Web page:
CDC investigating potential infectious disease at Barbourville ARH
Officials with the state and Centers for Disease Control and Prevention are investigating a possible infectious disease at Barbourville ARH Hospital Tuesday.
In a release, Appalachian Regional Healthcare officials did not specify what disease they suspect it might be.
"We cannot comment on specific patient cases due to patient confidentiality," said ARH Spokesperson Melissa Cornett.
Currently, the hospital is open and accepting patients as normal.
"Barbourville ARH is working closely with the state health department and the CDC to follow all proper recommendations and current guidelines to ensure our patients receive the best of care, and others within our hospital remain safe," said Cornett.
Union College President Dr. Marcia Hawkins released a statement Tuesday afternoon regarding the patient in question. Dr. Hawkins confirmed that one of the Union College students is currently in isolation with ARH and that there is no immediate risk to the public.
Dr. Hawkins added that the student did not contact the Ebola virus or travel out of the country, contrary to rumors on social media. The student's illness is reportedly not airborne. Health officials are still testing to identify the potential virus.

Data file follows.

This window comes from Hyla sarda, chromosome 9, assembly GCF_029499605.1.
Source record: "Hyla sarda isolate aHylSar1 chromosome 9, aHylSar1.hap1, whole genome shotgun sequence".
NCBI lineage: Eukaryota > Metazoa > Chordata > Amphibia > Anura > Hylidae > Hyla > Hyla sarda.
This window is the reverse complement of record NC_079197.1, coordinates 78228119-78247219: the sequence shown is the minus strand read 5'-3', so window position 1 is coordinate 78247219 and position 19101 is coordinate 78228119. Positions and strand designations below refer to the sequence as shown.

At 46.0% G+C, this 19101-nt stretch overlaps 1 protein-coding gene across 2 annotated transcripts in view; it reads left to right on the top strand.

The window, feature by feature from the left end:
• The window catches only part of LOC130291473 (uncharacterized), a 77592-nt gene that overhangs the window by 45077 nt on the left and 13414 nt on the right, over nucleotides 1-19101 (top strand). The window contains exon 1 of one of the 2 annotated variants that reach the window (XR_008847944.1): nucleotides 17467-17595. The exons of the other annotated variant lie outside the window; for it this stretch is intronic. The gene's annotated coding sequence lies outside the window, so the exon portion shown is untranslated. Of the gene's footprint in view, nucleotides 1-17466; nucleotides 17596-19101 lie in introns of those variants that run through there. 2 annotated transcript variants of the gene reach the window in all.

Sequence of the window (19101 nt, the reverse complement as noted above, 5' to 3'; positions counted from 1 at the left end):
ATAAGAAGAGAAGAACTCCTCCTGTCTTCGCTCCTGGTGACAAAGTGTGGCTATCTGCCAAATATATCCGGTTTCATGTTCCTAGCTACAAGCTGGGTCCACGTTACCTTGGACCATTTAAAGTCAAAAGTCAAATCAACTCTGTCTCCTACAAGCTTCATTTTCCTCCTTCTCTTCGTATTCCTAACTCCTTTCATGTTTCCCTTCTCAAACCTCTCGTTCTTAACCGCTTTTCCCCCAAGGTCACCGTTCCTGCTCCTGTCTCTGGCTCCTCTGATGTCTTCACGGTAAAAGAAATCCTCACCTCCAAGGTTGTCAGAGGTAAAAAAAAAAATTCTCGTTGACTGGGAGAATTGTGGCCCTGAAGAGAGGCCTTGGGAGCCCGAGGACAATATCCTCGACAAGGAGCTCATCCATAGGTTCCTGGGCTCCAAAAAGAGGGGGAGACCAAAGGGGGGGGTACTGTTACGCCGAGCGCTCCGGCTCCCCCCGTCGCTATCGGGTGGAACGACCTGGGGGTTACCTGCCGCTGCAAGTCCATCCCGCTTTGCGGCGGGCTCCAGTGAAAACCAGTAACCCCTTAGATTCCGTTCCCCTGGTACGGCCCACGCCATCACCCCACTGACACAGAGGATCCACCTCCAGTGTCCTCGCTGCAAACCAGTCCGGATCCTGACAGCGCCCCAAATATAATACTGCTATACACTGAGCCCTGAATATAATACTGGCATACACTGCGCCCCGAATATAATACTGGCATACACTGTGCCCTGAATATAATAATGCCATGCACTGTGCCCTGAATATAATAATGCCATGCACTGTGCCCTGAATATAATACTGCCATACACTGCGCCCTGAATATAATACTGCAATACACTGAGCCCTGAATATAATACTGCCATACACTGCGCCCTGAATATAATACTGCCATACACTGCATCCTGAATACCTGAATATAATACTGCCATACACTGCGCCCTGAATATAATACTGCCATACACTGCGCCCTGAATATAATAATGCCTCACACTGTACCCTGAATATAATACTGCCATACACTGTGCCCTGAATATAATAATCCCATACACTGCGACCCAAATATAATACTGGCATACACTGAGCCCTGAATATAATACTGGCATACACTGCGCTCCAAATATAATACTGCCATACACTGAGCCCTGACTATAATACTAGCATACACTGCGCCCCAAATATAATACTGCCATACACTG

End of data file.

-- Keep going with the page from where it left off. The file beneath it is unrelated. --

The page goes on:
"We will continue to be in touch with the CDC and the state and local health departments," said Dr. Hawkins. "Of primary concern at this time is the fact that one of our students has been hospitalized. Please keep the student in your prayers."
People in the area said they were concerned when they heard the news.
"Shocking, it's just shocking because you know we have family that works over there. And you know it's shocking.. scary, very scary," said Karen Brittian, who has family members that work at Barbourville ARH.
The Kentucky Department for Public Health is assessing any threat to the general public, but believes the threat is extremely low.
“We want to assure Kentuckians we are aware of a potential infectious disease and are working collaboratively with the local hospital as well as local, regional, and federal public health authorities to determine not only a possible cause of illness, but any steps that need to be taken to protect the health and wellbeing of our Commonwealth,” said DPH Commissioner Dr. Angela Dearinger. “We do not believe the wider community to be at-risk and appropriate protocols were followed at the hospital to prevent exposure to other patients.”
Anyone experiencing signs or symptoms of a viral illness, including fever, nausea, body aches or lethargy is encouraged to seek health care right away. DPH will contact hospital workers and those with close contact with the patient in question to inform them of symptoms they need to look out for.